## Cost of Equity

The Cost of Equity is an investment return which a company offers its shareholders in compensation for their income stream and taking risk of investment with a company.

Cost of Equity which is based on the constant dividend growth model is mathematically expressed here.

## Cost of Equity = [Dn ÷ P] + G

Where;

Dn = dividend per share to be paid next year

P = average stock price in the year the latest dividend paid

G = expected growth of dividend on next year

A next year dividend is mathematically expressed like this.

## Dn = Dc × (1 + G)

Where;

Dc = dividend per share for present year

Therefore,

## Cost of Debt

Cost of Debt (COD) is an effective rate that a company will pay on it current debt. The Cost of Debt (COD) can be measured in term before or after tax COD however the after tax Cost of Debt (COD) is often used.

After tax Cost of Debt (COD) is mathematically expressed in the equation below;

Where;

Di = individual loan amounts

ri = interest rate of the individual loan

Dt = total loans that a company has

t = company corporate tax rate, %

Note: the interest payment on loans is classified as an operating expense and it is a tax deductible. Continue reading

## Source of Funds for Company

Every company in any business requires sources of fund to run the business. Two ways that companies can obtain funds are Debt Funding and Equity Funding.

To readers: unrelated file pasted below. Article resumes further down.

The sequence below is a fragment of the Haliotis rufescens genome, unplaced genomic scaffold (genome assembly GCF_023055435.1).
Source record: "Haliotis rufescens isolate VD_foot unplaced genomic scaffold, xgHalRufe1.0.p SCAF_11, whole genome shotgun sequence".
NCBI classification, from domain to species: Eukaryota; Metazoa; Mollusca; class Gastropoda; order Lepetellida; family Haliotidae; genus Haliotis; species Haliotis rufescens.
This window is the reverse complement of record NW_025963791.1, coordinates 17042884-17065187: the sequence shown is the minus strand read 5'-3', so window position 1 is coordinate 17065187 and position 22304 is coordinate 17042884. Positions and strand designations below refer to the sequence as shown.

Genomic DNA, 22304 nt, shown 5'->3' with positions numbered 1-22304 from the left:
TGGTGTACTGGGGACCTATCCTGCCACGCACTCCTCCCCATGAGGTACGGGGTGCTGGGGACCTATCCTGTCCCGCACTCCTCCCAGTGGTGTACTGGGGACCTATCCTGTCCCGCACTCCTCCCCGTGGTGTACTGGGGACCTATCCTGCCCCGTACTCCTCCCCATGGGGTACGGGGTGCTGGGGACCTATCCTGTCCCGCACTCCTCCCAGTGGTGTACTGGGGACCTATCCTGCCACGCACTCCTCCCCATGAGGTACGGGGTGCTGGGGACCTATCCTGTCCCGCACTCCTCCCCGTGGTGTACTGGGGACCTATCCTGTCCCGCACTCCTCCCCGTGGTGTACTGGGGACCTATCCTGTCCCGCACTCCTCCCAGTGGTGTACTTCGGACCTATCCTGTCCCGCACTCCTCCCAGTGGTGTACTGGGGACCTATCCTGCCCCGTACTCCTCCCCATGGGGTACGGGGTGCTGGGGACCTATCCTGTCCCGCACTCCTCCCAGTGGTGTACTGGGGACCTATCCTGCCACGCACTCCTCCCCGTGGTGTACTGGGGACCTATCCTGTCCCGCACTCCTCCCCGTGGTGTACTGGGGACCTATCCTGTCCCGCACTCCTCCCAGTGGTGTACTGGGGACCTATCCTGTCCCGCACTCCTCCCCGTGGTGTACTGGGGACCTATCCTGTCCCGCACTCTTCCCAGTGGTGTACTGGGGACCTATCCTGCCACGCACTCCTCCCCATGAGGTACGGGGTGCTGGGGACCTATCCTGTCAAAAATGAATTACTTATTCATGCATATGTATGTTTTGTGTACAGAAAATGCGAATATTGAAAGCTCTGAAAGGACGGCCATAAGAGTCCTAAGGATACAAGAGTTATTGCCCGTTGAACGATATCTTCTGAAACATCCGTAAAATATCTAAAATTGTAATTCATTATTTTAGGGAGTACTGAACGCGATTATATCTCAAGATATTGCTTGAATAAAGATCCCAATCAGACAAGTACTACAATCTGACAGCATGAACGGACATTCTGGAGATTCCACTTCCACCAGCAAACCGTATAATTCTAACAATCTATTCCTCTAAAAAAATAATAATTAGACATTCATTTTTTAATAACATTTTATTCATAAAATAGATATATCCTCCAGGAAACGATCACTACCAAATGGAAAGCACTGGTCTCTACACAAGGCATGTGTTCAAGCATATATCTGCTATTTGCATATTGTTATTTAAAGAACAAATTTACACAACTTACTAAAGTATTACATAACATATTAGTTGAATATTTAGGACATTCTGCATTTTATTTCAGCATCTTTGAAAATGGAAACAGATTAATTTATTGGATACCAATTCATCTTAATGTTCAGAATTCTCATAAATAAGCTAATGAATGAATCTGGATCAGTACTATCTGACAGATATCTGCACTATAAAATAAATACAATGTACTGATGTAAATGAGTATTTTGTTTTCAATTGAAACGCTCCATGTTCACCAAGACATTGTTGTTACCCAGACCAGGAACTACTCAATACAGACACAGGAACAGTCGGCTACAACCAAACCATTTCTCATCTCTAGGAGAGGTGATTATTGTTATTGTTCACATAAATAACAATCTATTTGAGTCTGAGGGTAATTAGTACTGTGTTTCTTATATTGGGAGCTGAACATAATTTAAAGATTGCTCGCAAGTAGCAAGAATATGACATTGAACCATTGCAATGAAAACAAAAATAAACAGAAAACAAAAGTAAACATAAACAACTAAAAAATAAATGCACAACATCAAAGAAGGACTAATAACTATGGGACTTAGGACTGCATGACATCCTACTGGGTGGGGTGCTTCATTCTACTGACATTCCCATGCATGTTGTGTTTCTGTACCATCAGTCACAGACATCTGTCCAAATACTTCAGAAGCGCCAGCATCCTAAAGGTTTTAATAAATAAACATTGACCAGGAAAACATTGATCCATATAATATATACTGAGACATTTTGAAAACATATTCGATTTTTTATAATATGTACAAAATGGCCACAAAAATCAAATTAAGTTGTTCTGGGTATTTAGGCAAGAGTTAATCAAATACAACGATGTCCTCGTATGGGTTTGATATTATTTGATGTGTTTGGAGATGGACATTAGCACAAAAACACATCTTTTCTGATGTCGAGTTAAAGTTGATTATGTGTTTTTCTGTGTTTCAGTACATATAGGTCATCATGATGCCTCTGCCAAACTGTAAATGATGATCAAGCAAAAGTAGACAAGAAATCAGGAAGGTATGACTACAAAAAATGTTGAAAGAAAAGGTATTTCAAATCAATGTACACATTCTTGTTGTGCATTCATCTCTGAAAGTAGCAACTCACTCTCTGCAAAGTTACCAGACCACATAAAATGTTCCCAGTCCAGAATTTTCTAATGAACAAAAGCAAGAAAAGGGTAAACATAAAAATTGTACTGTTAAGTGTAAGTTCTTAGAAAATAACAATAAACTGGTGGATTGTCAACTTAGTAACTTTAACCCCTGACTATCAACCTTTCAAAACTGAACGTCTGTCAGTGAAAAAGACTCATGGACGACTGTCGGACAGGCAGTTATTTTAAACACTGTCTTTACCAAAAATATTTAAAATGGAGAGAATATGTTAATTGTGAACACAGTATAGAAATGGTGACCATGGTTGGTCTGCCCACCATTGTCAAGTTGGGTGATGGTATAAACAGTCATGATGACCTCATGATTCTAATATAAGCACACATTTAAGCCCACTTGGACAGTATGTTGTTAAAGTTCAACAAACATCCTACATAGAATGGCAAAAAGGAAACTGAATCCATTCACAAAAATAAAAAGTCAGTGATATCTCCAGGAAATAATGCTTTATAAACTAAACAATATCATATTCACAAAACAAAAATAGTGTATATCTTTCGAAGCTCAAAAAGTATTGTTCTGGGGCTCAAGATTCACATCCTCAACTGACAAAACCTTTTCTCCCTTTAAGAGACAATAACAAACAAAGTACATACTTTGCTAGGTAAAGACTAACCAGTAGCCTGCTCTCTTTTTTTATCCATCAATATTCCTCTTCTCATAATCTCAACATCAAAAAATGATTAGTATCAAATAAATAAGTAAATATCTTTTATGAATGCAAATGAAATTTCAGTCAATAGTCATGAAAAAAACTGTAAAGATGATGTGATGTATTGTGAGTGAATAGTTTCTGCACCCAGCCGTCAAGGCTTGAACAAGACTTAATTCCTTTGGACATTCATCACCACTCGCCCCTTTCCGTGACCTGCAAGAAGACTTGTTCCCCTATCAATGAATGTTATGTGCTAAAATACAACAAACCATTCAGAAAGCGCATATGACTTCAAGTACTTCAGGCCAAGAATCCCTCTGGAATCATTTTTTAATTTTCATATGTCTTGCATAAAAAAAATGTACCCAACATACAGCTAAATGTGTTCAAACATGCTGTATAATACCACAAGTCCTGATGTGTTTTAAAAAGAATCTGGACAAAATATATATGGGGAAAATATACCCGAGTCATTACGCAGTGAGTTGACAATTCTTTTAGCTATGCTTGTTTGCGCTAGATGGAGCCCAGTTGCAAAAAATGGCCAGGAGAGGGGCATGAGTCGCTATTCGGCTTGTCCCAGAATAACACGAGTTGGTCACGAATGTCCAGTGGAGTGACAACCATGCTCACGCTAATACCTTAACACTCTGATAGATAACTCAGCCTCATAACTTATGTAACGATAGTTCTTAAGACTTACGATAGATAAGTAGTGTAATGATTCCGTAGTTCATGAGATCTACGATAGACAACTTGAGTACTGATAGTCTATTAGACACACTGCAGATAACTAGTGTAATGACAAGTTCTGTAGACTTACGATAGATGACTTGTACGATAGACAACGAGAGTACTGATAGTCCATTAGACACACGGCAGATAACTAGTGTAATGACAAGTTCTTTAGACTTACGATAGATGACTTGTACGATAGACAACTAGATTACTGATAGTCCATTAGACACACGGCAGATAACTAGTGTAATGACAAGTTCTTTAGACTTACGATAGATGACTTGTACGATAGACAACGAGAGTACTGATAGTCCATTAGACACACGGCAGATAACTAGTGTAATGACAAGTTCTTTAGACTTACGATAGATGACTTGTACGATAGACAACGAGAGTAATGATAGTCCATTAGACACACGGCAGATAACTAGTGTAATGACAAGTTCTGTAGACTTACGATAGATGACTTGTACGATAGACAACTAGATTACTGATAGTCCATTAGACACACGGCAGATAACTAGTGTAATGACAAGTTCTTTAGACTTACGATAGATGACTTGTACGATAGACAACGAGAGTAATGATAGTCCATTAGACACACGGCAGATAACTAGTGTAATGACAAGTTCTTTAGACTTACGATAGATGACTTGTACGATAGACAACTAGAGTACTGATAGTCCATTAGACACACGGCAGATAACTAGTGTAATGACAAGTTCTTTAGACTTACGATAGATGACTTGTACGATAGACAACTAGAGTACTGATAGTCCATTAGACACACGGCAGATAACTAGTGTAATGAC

# Debt Funding

Debt funding is to borrow money from financial instructions and the companies must pay interest and load at some stage depending on payback scheme.

Short term borrowing can come from the following sources;

• overdraft
• commercial paper

Long term borrowing can come from the following sources;

• corporate bonds
• long term loans
• mortgages

# Equity Funding

Equity often means an ownership interest in a business. The companies sell shares to equity investors as financial institutions, insurance companies, individual investors, etc and these equity investors become the owner of the companies (share holders). The equity investors expect to get regular dividends and a capital gain from the company’s growth. However, there will not guaranteed outcome of the future performance of the company to their share holders. If the company goes bankrupt, the ordinary share holders will be the last group of people who will get the money back. Continue reading